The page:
- It's probably not worth throwing such a classification on users, but it could be used internally as a guideline, to remember ourselves to be consistent, instead of just pretending that bronze is the same as gold, or that gold is diamonds: perfection can't be achieved; even when we have super-formal contracts as with Bundesarchiv, which would be "gold", errors are possible; we must assume there is none, but someone may complain and force us to revisit the statements. --Nemo 23:31, 17 February 2013 (UTC)
- The # of colors is arbitrary, and should probably change based on what is common practice. But I think in general a better tagging and quarantine scheme is needed rather than deletion for all uploads that involve an established user who is in touch with the media creator / copyright holder. (An "established" user doesn't mean "someone we like" but "someone with time sunk into their user account, which limits spoofing".) In those cases, we are likely closer to getting a proper free license than we are for the average anonymously-uploaded image with minimal metadata and no verifiable source.
- Deleting those images runs counter to the idea of building the best long-term free media repository and creates perverse incentives not to share accurate source information.
- At any rate, I chose colors based on what I think is the real risk to a reuser for getting sued for copyright infringement if they take a Commons image and distribute it. There is a risk for all our images - which is why reusers like Britannica still carry out (c)-clearance for Commons photos. But I think the risk looks like [Bronze] > [Silver] > [Gold] > [Platinum] where Platinum is a traditional copyright-clearance deal such as with the Bundesarchiv: an established relicensing organization, not just an established user. --SJ+ 11:52, 25 February 2013 (UTC)
Comment So what's your solution ? OTRS agent should have less strict policy ? Commons community should accept permissions even if OTRS ticket said it's not valid ? For sure we should pay more attention to uploads from flickr (however we really try to delete licence laundry files). --PierreSelim (talk) 09:46, 25 February 2013 (UTC)
- Some suggestions:
- Be more strict with Bronze images - if challenged, they should be deleted.
- Define a gray area for media whose license isn't 100% cleared, rather than pretending this doesn't already exist. (It does, but is hidden). Have a tag-and-quarantine solution rather than a "30-day ultimatum before deletion".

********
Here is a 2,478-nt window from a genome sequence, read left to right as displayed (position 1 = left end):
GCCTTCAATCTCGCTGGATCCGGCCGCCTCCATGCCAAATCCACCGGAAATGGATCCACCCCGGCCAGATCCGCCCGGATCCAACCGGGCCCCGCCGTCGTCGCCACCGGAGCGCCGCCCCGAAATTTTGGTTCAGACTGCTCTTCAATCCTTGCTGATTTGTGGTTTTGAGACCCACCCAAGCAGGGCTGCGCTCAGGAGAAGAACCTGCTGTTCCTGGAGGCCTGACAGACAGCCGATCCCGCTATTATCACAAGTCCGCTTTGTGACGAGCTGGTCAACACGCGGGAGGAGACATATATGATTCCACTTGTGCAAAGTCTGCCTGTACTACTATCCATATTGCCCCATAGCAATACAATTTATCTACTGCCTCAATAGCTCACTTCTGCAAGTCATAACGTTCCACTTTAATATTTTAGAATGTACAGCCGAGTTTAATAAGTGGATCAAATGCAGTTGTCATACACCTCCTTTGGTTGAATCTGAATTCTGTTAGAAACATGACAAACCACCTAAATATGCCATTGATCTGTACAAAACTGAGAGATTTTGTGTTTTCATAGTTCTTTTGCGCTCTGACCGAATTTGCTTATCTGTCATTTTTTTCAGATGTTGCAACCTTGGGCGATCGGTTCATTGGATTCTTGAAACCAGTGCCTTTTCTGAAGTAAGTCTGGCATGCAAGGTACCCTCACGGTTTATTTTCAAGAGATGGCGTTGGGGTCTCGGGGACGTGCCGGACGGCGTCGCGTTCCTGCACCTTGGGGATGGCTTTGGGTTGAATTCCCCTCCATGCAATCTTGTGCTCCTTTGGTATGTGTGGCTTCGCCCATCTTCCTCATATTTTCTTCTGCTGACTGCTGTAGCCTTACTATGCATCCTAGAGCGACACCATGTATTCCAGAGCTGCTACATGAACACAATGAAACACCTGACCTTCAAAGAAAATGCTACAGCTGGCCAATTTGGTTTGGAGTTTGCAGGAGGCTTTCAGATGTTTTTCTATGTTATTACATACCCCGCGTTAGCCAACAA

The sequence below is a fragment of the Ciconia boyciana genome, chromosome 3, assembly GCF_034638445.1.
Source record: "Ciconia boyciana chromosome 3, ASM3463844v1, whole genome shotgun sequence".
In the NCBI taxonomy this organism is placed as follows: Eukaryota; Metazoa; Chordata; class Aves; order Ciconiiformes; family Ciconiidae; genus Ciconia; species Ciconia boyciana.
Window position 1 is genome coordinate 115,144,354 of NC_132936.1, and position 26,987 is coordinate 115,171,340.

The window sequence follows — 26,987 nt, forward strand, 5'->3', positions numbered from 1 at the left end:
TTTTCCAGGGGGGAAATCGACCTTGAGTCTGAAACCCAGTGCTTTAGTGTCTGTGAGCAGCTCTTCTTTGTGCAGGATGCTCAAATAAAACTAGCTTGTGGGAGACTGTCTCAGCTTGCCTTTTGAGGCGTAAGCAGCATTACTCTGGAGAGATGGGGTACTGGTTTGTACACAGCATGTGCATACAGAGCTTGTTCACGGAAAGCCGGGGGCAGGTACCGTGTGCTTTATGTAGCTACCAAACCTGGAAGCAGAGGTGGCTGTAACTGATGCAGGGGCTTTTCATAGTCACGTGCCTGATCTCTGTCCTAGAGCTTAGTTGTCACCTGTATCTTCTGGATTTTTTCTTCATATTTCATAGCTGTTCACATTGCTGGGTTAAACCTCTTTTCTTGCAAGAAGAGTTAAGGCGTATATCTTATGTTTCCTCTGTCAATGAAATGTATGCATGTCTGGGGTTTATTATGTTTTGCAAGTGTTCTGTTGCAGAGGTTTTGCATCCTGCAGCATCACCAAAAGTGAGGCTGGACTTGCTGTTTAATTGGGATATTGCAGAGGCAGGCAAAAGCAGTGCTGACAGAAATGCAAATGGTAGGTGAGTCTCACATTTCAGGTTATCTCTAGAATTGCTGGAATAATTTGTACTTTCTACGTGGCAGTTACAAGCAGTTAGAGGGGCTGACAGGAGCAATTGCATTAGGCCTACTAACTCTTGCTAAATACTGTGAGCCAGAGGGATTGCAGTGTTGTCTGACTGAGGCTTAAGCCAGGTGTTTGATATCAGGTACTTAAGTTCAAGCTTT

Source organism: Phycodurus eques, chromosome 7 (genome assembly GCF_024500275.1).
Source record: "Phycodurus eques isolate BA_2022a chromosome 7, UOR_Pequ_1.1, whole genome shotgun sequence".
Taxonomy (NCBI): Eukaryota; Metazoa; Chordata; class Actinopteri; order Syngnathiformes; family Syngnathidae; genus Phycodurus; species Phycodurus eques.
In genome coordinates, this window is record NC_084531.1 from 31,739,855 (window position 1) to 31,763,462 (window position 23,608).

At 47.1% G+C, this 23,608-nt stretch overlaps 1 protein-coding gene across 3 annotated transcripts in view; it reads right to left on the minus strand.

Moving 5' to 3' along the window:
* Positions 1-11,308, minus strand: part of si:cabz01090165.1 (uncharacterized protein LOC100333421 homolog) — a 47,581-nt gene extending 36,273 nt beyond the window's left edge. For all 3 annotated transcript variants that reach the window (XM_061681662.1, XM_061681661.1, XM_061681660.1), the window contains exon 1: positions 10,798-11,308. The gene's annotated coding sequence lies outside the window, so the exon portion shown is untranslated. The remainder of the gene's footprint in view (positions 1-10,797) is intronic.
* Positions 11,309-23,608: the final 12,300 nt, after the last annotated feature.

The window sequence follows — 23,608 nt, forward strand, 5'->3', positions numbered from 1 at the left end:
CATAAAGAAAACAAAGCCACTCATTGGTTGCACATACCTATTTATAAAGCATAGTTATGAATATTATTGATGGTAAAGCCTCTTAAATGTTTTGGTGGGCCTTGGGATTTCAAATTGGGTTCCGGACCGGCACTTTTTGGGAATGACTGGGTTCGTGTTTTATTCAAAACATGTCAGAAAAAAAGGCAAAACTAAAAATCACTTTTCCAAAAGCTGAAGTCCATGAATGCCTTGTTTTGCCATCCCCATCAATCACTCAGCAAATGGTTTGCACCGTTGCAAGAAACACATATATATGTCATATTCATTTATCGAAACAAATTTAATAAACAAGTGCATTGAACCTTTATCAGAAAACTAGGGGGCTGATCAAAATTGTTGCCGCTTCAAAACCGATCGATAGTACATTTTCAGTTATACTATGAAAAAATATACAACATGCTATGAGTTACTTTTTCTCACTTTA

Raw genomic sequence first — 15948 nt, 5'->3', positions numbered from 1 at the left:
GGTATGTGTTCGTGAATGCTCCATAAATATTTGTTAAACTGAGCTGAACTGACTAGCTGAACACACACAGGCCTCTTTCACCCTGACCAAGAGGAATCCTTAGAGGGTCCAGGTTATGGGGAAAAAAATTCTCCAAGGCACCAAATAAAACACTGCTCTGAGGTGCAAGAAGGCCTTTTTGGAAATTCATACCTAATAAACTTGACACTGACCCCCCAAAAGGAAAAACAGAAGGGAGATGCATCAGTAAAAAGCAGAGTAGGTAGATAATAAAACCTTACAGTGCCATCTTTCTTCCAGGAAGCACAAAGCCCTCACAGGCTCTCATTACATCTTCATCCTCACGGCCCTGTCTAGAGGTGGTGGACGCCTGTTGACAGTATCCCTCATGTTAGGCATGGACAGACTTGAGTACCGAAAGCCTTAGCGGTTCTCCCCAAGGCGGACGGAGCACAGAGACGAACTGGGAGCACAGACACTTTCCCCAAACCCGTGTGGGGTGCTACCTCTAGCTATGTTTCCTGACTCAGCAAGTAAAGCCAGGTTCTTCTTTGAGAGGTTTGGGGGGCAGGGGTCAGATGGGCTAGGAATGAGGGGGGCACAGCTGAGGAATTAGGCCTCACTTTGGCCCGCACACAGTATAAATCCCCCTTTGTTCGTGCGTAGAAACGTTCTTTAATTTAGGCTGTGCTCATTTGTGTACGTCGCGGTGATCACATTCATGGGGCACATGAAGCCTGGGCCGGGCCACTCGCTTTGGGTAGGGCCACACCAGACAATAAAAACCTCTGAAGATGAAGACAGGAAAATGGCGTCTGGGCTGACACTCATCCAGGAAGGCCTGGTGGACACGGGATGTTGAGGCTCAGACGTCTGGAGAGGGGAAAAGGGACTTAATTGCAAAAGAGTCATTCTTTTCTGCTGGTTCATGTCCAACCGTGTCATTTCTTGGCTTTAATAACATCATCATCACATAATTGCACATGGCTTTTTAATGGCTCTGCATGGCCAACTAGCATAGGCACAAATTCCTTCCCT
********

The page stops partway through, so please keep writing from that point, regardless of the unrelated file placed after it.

- Don't delete files to make a point. If it seems likely that an image can be cleared, help clear it; don't rely on arbitrary policy to delete at the first opportunity.
- Share the burden of clearance with the uploader, for images that are in use or have lasting value. Put the burden of "getting out of the gray area" on the uploader, but the burden of deletion on the deletion proponent should be "demonstrating no net value".
- Make the license-clearing process less of a pain, and less of a personal challenge.
- Give people credit and thanks for adding detailed source information - even when this slightly reduces certainty in the license.
- Make it easier to find and track and restore [one's own] deleted images.
- I am a bit with Sj here. There are cases where our current policy either discourage good contributors, or encourage them to lie to upload pictures. Example: If I upload pictures from a close friend of mine or a family member, and then credit him/her, I'd be required to provide a permission. If I lie and say that the pictures are mine, no question... We need to find solutions for this kind of cases without puting to much burden on the uploader. Yann (talk) 14:15, 25 February 2013 (UTC)
A longer list of suggestions:
- Be more strict with Bronze images - if challenged, including by creator or subject (or people reasonably claiming to be same - burden shouldn't be on the challenger to jump through hoops) they should be deleted. Exceptions made for active and irreplacable use, in which case the burden is on us to justify keeping it and confirming we have the right to do so.
- Define a gray area in the Commons repository rather than asking users to pretend it doesn't exist. (It does, but is hidden.) Have a tag-and-quarantine solution that does not involve deletion for Silver and Gold images that are challenged. View this as a long-term process to resolve license uncertainty, not a short-term debate about whether or not to delete and reject an upload [which rolls back the first 5 steps of the 10-step clearance process!].
- One tag should indicates a low level of uncertainty in the license, while allowing its use. [Including all Bronze images and probably some of the others. Right now this is invisible to reusers.] Another tag should indicate a high level of uncertainty, that needs to be resolved before the image can be used. In both cases, until there is a specific negative claim that says we should not keep an image, we should have it in the repository.
- Don't delete files to make a point. If it seems that a file is likely to be available under a free license if the rights-holder is asked in the right way, don't delete simply because noone has asked [or gotten written confirmation that they asked].
- Once an image is deleted, it is unlikely to return. If there is a reasonable chance it can be made clearly free, deletion should be a last resort, not a "standard 30-day ultimatum". A lot of personal image donations fall under this category: the intent was clearly to share, the source would likely send an email confirmation if asked the right way, but the OTRS process is too awkward / the uploader not precise enough, and the image gets deleted.